It’s been a week of great rides, but before we start here’s an update on the Donatello: after a few conditioning sessions and a couple of weeks of regular wear, I’d call them pretty well broken in at this point. They’ve dropped around my ankles and, with the added support of the cheap inserts I have in the heel of them, have become a pretty comfortable boot. They get less comfortable when I add spurs to them and they’ve also been slipping on the fillis of my irons, so I’ve widened up my pair of Prince of Wales and ordered a pair of Super Comfort Stirrup Pads to help keep my feet in the irons (results TBD).
Monday‘s free ride was very encouraging. Belle has gotten very consistent with her framing at the walk and the trot, and I only have to remind her semi-frequently that she’s a horse and not a llama while she’s cantering. We did a lot of transition work (walk to trot, walk to canter, canter to halt, halt to canter, trot to canter, canter to trot, etc., etc.) and made a lot of improvements on our rein back (I swear her head even came down and tucked for a few steps). We ended with some serpentines and a little bit of lateral movement, too.
Tuesday I managed to convince myself that we should spend more time working at the canter on our bad side (both of us are stiff when we’re on the right lead). We worked more on frame and I picked a couple of fights with The Pony about framing up at the halt, which she didn’t particularly enjoy. We focused on more of our laterals (sidepass, turn on the haunches, turn on the forehand, leg yield). I also did a good handful of serpentines (I love serpentines!) and joined one of the lessons that was running in a few minutes of posting trot without irons.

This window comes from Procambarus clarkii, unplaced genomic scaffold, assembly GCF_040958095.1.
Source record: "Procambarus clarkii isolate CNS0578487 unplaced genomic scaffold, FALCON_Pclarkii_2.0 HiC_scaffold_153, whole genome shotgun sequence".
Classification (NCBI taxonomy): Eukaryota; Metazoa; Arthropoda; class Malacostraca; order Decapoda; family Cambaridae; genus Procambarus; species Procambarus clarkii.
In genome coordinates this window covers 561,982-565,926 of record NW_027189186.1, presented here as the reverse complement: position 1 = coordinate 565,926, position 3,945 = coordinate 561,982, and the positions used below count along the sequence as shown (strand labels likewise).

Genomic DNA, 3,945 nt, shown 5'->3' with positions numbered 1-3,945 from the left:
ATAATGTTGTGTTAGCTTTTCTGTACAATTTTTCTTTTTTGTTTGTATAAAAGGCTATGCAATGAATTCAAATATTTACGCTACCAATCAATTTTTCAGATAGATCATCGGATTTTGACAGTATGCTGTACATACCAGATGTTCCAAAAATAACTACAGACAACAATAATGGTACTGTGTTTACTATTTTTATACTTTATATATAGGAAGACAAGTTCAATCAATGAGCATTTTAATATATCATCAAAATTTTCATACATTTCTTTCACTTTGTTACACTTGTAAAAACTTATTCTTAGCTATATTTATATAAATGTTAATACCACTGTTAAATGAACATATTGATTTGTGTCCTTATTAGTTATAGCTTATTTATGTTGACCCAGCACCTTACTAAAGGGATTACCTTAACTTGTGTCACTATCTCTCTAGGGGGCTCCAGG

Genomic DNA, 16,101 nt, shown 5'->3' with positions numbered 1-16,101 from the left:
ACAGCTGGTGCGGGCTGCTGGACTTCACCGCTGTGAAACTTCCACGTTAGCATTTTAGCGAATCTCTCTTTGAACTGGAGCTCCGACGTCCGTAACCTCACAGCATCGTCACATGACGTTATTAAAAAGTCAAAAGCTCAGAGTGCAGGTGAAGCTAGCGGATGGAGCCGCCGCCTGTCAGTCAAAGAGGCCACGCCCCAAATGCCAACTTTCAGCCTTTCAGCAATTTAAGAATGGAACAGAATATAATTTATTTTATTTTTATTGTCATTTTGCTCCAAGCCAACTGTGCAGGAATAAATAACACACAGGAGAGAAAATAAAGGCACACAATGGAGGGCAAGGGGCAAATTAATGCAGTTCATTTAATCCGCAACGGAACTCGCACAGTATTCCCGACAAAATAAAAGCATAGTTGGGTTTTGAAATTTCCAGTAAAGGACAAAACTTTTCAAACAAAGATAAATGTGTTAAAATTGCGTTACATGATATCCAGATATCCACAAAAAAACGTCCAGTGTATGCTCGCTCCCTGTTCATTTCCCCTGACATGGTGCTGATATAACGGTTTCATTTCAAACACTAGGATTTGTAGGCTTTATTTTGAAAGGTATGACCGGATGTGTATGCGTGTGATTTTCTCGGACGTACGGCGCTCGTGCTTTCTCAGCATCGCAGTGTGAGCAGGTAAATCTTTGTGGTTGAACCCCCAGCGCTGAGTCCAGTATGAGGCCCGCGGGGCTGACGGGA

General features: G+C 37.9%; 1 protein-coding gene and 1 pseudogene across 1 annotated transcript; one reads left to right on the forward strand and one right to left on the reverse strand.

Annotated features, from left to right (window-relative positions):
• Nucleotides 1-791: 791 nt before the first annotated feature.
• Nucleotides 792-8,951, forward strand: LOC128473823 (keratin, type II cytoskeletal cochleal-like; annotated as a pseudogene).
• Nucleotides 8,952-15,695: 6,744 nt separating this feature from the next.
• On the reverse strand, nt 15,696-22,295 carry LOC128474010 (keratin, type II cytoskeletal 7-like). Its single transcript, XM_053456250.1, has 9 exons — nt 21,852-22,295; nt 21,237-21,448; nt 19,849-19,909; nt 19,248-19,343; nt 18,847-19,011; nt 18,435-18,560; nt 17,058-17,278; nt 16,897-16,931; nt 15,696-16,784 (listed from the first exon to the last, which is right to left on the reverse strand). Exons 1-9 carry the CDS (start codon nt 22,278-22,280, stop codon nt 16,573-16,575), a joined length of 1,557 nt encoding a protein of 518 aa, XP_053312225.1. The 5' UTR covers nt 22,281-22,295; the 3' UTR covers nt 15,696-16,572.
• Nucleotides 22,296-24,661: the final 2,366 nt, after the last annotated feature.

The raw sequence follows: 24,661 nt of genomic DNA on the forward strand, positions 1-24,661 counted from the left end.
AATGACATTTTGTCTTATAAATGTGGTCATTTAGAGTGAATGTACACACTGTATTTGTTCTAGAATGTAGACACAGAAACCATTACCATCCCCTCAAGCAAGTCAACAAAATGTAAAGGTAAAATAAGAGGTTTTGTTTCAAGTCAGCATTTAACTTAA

Wednesday was our flat lesson. I decided I wanted to work on our circles, so we started at the walk with The Trainer introducing the key concepts of riding a horse from the back forward. My goal was to engage Belle’s hindquarters, ask her to lift her belly and bend her barrel around my inside leg, get her to soften through the shoulder, and then encourage flexion through the neck and the throatlatch. Belle loves to brace against me, but The Trainer encouraged me to be less patient and demand more effort from the lazy pony. We made progress, but working on something as simple (yet challenging) as a circle always reminds me that there’s a lot more to learn!
THURSDAY WAS JUMP DAY. The Trainer set up some gymnastics at 18″ to 2’0″ for The Show Buddy and I. My mother came out to watch and film again (and to witness my redemption after last week’s Jump Day fail) and even she could see how much I’ve improved since I started over crossrails. We added in my first bounce and The Trainer coached me to keep my eyes up and have a more exaggerated release. We had one small refusal (The Pony wasn’t ready for the next jump and neither was I), but then circled back and aced the grid. At one point I even did most of the grid without one of my irons (are those grippy pads here yet?). The best part was that we were working off my bad side and The Trainer still said that my lower leg was awesome!
What to Expect Next Week:
The search for a horse of my own is starting up! In the mean time, I’ll be working on building up some thigh strength (cantering on the right lead, posting trot without irons, work without irons in general) and improving The Pony’s circles. I also want to improve my riding endurance, which means I should be doing a lot more at the canter in my half seat and my two point position. At some point, I really need to develop some abdominal muscles…